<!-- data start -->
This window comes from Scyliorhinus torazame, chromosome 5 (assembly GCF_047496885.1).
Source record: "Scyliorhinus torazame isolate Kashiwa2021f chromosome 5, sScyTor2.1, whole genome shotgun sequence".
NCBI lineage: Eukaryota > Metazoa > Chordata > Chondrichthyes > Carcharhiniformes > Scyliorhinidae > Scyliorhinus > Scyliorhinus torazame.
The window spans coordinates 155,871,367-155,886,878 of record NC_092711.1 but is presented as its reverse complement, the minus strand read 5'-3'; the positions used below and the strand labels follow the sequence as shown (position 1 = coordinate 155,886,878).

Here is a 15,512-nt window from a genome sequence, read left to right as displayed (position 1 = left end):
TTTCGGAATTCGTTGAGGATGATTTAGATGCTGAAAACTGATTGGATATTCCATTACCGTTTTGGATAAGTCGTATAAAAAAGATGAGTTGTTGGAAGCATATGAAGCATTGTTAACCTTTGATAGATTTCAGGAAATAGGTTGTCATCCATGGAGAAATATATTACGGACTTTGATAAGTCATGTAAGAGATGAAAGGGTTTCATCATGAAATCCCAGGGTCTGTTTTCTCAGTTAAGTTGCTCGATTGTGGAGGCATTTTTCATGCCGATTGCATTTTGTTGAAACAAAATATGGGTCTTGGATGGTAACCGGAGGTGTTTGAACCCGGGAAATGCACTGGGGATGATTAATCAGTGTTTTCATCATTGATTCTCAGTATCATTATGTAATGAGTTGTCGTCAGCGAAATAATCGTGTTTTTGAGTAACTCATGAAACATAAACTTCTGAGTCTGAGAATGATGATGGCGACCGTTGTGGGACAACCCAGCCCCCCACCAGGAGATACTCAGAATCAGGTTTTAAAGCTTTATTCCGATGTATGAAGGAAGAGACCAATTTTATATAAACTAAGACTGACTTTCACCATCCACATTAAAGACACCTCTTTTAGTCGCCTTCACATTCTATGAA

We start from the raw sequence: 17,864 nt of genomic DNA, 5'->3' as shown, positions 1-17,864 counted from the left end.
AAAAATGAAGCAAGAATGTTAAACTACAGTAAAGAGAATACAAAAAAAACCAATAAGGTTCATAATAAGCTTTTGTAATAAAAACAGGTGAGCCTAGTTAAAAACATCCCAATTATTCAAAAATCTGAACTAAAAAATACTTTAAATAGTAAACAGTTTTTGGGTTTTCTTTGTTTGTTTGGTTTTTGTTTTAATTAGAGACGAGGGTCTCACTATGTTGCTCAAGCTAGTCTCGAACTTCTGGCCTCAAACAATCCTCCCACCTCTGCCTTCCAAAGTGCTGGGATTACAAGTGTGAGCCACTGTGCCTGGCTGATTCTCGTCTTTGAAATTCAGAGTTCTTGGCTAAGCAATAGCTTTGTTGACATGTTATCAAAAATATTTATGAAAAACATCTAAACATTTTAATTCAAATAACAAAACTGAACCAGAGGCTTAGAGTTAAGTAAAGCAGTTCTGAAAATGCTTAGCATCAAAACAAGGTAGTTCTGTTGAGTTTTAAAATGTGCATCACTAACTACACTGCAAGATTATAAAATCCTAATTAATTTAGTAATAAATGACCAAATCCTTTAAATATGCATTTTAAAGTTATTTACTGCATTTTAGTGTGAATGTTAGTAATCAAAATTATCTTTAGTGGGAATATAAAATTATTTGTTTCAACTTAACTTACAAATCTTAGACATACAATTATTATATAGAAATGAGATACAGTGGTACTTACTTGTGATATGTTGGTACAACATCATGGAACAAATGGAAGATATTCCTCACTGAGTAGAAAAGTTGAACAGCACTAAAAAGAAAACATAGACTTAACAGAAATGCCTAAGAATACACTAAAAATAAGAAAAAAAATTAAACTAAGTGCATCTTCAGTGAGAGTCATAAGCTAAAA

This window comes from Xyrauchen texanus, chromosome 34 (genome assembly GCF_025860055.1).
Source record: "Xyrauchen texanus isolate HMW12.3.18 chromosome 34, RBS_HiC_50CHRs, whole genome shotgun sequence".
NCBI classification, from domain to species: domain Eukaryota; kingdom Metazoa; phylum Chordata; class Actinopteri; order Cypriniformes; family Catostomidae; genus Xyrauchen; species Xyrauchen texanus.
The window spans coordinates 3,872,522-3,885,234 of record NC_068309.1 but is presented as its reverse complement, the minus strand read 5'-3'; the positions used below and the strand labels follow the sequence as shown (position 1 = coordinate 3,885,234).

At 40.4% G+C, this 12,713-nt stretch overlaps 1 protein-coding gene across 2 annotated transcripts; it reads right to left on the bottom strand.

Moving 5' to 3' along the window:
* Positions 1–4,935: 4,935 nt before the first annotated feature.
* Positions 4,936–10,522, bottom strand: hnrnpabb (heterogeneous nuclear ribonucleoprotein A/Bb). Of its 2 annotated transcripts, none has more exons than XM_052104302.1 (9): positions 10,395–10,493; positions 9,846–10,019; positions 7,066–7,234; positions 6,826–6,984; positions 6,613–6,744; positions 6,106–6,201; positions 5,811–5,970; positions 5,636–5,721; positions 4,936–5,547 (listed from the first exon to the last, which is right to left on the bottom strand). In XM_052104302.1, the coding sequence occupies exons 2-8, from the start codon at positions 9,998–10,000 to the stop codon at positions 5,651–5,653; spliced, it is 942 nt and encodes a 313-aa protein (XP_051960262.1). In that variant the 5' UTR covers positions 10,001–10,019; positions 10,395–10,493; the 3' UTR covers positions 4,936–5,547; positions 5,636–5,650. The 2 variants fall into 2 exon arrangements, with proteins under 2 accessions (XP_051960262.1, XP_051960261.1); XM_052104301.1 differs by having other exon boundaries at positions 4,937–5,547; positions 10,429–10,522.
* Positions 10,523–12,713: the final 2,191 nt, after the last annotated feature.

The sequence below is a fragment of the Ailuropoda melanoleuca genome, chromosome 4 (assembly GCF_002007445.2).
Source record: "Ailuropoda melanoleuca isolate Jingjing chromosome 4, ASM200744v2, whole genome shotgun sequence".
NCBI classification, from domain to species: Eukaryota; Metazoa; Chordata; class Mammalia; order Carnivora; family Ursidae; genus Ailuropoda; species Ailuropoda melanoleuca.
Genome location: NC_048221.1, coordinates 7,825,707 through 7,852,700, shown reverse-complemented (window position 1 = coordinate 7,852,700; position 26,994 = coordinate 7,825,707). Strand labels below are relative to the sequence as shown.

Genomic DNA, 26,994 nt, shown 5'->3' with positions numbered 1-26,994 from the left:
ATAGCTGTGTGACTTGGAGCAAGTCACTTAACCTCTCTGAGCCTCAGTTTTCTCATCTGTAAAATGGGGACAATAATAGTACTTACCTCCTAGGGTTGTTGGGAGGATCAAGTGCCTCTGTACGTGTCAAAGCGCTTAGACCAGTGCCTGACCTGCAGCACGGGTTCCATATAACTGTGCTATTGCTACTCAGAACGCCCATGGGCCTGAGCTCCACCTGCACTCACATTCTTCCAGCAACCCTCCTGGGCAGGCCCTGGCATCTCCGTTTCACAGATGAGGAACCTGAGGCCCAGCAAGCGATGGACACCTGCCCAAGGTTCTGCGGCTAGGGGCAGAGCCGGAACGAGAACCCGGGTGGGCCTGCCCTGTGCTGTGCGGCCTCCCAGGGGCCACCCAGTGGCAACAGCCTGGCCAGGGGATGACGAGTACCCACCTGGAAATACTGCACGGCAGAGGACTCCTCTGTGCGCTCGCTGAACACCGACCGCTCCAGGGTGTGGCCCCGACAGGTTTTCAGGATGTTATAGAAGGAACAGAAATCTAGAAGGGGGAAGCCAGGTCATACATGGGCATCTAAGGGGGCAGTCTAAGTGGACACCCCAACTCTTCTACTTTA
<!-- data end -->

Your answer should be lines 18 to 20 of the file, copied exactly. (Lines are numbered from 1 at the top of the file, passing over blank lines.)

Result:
The sequence below is a fragment of the Ailuropoda melanoleuca genome, chromosome 4 (assembly GCF_002007445.2).
Source record: "Ailuropoda melanoleuca isolate Jingjing chromosome 4, ASM200744v2, whole genome shotgun sequence".
NCBI classification, from domain to species: Eukaryota; Metazoa; Chordata; class Mammalia; order Carnivora; family Ursidae; genus Ailuropoda; species Ailuropoda melanoleuca.